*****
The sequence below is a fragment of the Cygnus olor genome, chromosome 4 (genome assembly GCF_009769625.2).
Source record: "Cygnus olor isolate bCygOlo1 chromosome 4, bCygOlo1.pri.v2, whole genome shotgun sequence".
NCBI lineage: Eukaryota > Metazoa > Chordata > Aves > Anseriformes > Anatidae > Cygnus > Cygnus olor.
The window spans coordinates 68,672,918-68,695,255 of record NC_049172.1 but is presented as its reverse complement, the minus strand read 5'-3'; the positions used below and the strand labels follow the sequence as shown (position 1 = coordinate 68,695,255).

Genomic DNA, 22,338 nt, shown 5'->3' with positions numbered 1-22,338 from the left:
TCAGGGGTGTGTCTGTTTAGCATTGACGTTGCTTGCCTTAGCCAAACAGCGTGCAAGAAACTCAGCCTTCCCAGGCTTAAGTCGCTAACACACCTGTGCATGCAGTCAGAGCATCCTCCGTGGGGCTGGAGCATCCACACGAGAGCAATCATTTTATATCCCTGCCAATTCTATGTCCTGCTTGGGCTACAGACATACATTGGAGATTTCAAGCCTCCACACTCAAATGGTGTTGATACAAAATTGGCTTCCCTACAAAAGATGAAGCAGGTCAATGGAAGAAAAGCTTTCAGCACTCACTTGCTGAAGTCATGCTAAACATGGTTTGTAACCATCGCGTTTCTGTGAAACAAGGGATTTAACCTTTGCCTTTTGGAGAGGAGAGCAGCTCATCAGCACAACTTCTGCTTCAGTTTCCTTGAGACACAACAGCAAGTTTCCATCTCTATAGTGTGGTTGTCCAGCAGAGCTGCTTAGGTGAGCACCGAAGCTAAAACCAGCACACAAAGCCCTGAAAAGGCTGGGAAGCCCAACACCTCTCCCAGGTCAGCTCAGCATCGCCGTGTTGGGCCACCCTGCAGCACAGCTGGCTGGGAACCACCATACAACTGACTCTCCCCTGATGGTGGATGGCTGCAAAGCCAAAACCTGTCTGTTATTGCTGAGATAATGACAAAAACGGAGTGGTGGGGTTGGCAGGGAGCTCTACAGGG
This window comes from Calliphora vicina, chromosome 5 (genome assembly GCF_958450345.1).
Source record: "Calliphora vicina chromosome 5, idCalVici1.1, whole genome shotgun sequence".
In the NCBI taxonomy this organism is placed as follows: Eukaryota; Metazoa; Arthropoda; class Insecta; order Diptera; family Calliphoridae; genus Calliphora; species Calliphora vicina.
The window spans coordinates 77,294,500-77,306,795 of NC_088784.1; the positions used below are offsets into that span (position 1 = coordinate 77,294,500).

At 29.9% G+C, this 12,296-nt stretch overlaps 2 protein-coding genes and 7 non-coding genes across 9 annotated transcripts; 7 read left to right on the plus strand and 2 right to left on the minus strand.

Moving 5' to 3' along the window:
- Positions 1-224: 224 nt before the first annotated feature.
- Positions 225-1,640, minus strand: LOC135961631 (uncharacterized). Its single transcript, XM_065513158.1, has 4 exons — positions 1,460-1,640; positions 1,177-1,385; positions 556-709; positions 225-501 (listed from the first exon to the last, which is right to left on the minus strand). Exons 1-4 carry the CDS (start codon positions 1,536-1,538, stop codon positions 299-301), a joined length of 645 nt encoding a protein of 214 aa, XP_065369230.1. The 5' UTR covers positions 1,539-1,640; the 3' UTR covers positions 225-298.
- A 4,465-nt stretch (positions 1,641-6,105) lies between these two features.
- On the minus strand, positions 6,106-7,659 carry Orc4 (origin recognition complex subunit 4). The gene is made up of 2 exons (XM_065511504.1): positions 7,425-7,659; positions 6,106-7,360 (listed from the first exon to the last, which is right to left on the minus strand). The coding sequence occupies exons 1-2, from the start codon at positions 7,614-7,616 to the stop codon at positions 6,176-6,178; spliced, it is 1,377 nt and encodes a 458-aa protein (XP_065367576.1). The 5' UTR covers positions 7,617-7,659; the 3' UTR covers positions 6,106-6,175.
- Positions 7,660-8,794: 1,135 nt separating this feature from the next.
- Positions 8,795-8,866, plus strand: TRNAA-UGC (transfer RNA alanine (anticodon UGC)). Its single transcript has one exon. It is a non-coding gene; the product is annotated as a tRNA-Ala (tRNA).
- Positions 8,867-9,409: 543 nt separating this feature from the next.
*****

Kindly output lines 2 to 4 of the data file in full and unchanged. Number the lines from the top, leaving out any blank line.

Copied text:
Source record: "Cygnus olor isolate bCygOlo1 chromosome 4, bCygOlo1.pri.v2, whole genome shotgun sequence".
NCBI lineage: Eukaryota > Metazoa > Chordata > Aves > Anseriformes > Anatidae > Cygnus > Cygnus olor.
The window spans coordinates 68,672,918-68,695,255 of record NC_049172.1 but is presented as its reverse complement, the minus strand read 5'-3'; the positions used below and the strand labels follow the sequence as shown (position 1 = coordinate 68,695,255).